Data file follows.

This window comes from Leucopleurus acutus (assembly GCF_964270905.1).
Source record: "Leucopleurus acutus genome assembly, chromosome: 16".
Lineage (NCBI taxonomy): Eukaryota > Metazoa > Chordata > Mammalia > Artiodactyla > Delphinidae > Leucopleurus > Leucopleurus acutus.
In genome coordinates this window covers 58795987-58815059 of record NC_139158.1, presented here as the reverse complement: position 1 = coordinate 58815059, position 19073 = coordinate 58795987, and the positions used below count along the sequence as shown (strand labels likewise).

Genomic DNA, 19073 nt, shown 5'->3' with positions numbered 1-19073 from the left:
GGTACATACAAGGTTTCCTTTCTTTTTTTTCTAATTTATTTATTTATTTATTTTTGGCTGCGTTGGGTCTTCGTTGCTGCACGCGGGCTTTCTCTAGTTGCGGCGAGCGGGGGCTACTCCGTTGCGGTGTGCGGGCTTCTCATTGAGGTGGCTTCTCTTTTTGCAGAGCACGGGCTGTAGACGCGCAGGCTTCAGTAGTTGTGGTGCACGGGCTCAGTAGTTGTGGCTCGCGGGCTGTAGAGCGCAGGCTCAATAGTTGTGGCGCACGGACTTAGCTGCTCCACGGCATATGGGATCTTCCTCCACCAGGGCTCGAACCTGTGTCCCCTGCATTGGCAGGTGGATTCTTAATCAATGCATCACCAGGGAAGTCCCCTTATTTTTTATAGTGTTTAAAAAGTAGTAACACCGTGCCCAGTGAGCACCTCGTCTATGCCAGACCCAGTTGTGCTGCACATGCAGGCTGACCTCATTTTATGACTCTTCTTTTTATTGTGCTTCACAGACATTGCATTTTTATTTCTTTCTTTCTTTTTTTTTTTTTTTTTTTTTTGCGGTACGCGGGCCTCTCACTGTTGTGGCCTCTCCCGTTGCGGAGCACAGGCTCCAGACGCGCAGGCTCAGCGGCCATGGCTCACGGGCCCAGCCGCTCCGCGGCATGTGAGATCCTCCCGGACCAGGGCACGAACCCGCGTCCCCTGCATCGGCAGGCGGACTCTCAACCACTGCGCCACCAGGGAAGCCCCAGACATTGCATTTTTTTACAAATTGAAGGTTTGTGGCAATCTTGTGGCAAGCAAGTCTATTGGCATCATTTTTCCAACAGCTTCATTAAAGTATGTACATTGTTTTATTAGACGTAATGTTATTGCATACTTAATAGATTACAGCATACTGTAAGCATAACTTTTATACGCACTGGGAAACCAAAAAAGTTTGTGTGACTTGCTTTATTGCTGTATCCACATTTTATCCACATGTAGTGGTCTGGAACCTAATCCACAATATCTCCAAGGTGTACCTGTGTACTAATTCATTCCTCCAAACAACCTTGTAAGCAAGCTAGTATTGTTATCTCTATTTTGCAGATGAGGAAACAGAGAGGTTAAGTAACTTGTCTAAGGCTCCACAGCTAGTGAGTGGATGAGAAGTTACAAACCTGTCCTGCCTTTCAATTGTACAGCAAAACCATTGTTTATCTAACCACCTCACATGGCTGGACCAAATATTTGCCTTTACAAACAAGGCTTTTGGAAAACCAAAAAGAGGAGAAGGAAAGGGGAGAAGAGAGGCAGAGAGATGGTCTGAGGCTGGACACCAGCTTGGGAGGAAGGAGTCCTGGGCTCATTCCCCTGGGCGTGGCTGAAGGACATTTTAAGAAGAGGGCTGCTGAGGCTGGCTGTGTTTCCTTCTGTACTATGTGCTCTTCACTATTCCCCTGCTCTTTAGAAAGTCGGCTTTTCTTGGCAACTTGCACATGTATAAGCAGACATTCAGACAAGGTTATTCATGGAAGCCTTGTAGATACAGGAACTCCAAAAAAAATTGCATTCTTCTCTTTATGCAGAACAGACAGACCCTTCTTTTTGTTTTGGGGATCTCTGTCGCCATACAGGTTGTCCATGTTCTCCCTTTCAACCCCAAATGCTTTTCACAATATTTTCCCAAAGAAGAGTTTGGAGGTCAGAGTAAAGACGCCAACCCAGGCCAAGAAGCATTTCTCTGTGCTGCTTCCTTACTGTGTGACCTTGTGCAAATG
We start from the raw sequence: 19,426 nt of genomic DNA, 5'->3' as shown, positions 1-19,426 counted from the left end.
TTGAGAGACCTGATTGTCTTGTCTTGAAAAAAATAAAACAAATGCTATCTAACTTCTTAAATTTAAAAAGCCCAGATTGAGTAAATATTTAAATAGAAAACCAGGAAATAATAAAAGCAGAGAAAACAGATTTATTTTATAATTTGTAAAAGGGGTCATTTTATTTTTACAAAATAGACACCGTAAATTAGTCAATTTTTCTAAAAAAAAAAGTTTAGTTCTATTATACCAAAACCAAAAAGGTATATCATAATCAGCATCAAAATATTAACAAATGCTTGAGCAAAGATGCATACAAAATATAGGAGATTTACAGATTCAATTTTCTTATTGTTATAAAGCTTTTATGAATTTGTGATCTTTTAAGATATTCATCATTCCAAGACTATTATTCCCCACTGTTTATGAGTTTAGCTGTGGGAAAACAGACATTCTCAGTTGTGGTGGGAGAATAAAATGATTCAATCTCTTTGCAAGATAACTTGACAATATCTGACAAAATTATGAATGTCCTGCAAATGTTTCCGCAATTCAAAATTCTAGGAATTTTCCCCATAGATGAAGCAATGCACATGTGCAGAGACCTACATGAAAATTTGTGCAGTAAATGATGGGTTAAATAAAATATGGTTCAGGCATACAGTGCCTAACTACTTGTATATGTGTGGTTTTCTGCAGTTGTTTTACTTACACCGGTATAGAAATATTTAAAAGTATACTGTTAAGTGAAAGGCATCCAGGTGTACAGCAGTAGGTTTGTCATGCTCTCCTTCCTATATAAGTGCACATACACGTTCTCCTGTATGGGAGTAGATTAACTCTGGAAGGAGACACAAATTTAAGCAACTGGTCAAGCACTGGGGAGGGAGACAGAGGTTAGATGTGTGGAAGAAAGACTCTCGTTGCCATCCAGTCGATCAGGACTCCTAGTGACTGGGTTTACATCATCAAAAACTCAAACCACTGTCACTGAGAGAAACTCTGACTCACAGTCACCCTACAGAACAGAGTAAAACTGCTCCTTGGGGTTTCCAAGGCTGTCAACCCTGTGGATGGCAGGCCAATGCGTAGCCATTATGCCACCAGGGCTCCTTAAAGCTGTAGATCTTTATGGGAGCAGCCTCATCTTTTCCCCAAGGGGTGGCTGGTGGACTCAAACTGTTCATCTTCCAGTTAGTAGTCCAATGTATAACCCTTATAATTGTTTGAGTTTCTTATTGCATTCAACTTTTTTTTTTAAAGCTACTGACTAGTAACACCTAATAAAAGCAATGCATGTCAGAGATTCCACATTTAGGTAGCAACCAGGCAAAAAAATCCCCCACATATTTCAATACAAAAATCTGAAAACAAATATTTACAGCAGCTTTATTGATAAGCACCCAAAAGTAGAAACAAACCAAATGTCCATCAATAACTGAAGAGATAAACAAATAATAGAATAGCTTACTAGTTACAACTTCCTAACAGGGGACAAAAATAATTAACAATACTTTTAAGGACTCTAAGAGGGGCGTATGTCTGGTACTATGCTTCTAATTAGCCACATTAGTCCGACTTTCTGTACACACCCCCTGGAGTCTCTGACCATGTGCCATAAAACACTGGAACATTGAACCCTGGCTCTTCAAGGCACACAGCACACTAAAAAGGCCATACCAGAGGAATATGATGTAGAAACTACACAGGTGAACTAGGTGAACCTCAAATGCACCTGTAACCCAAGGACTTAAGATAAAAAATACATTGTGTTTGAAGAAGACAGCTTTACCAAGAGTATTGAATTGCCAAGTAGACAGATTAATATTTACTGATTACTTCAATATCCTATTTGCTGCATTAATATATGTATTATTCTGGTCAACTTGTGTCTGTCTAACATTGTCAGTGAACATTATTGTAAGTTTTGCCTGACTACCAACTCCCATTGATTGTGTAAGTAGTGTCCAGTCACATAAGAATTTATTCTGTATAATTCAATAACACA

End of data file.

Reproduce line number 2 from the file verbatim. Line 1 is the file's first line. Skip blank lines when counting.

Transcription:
Source record: "Leucopleurus acutus genome assembly, chromosome: 16".